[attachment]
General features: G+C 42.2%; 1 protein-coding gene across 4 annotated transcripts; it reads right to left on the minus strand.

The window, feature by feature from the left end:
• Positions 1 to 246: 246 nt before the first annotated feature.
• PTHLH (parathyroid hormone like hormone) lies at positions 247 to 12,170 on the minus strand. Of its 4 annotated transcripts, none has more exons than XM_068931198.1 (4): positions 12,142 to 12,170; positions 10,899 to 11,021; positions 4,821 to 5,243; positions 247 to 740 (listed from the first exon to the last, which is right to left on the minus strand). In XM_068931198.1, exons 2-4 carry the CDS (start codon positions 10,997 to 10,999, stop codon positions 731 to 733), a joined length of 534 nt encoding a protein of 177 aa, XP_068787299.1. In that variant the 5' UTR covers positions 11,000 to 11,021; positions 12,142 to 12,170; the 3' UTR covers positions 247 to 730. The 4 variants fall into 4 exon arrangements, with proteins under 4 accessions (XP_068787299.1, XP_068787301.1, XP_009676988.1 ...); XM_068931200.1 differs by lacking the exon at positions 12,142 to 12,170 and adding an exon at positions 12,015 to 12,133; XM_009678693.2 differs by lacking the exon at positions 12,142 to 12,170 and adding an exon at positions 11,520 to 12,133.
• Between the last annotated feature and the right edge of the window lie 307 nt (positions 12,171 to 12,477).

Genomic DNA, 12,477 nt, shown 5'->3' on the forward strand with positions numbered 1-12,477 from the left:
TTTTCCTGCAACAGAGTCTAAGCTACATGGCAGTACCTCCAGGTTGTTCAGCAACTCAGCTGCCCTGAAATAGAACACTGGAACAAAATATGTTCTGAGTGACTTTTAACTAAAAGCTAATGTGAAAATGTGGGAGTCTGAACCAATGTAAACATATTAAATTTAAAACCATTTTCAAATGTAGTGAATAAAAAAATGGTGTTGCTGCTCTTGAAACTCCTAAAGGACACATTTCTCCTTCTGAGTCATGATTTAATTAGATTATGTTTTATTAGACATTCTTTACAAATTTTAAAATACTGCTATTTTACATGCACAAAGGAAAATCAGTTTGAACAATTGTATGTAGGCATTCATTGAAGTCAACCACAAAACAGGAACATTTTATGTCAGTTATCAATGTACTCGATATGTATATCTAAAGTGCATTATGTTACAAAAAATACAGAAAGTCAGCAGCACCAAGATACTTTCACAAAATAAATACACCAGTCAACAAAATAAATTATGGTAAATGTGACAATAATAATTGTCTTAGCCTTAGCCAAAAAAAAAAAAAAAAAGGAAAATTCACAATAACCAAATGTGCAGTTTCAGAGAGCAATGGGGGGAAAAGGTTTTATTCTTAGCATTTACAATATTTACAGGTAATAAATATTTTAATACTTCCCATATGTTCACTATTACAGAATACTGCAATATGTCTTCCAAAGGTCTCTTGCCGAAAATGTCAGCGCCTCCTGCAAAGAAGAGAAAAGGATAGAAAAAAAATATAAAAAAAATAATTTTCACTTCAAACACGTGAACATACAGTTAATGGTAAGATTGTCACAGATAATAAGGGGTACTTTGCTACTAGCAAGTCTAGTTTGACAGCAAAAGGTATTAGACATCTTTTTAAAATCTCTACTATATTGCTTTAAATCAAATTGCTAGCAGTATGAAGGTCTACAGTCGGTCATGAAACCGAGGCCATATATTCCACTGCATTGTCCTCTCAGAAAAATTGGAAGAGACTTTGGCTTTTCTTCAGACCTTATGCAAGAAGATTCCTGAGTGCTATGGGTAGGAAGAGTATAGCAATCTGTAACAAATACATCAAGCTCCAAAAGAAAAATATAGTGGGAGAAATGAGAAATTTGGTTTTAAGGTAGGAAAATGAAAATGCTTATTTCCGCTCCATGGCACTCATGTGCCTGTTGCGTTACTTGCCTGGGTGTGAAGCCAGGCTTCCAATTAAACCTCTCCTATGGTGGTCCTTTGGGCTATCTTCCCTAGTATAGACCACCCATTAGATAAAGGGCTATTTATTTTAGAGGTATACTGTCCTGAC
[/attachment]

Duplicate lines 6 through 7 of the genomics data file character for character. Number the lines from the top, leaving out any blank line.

Genomic DNA, 12,477 nt, shown 5'->3' on the forward strand with positions numbered 1-12,477 from the left:
TTTTCCTGCAACAGAGTCTAAGCTACATGGCAGTACCTCCAGGTTGTTCAGCAACTCAGCTGCCCTGAAATAGAACACTGGAACAAAATATGTTCTGAGTGACTTTTAACTAAAAGCTAATGTGAAAATGTGGGAGTCTGAACCAATGTAAACATATTAAATTTAAAACCATTTTCAAATGTAGTGAATAAAAAAATGGTGTTGCTGCTCTTGAAACTCCTAAAGGACACATTTCTCCTTCTGAGTCATGATTTAATTAGATTATGTTTTATTAGACATTCTTTACAAATTTTAAAATACTGCTATTTTACATGCACAAAGGAAAATCAGTTTGAACAATTGTATGTAGGCATTCATTGAAGTCAACCACAAAACAGGAACATTTTATGTCAGTTATCAATGTACTCGATATGTATATCTAAAGTGCATTATGTTACAAAAAATACAGAAAGTCAGCAGCACCAAGATACTTTCACAAAATAAATACACCAGTCAACAAAATAAATTATGGTAAATGTGACAATAATAATTGTCTTAGCCTTAGCCAAAAAAAAAAAAAAAAAGGAAAATTCACAATAACCAAATGTGCAGTTTCAGAGAGCAATGGGGGGAAAAGGTTTTATTCTTAGCATTTACAATATTTACAGGTAATAAATATTTTAATACTTCCCATATGTTCACTATTACAGAATACTGCAATATGTCTTCCAAAGGTCTCTTGCCGAAAATGTCAGCGCCTCCTGCAAAGAAGAGAAAAGGATAGAAAAAAAATATAAAAAAAATAATTTTCACTTCAAACACGTGAACATACAGTTAATGGTAAGATTGTCACAGATAATAAGGGGTACTTTGCTACTAGCAAGTCTAGTTTGACAGCAAAAGGTATTAGACATCTTTTTAAAATCTCTACTATATTGCTTTAAATCAAATTGCTAGCAGTATGAAGGTCTACAGTCGGTCATGAAACCGAGGCCATATATTCCACTGCATTGTCCTCTCAGAAAAATTGGAAGAGACTTTGGCTTTTCTTCAGACCTTATGCAAGAAGATTCCTGAGTGCTATGGGTAGGAAGAGTATAGCAATCTGTAACAAATACATCAAGCTCCAAAAGAAAAATATAGTGGGAGAAATGAGAAATTTGGTTTTAAGGTAGGAAAATGAAAATGCTTATTTCCGCTCCATGGCACTCATGTGCCTGTTGCGTTACTTGCCTGGGTGTGAAGCCAGGCTTCCAATTAAACCTCTCCTATGGTGGTCCTTTGGGCTATCTTCCCTAGTATAGACCACCCATTAGATAAAGGGCTATTTATTTTAGAGGTATACTGTCCTGAC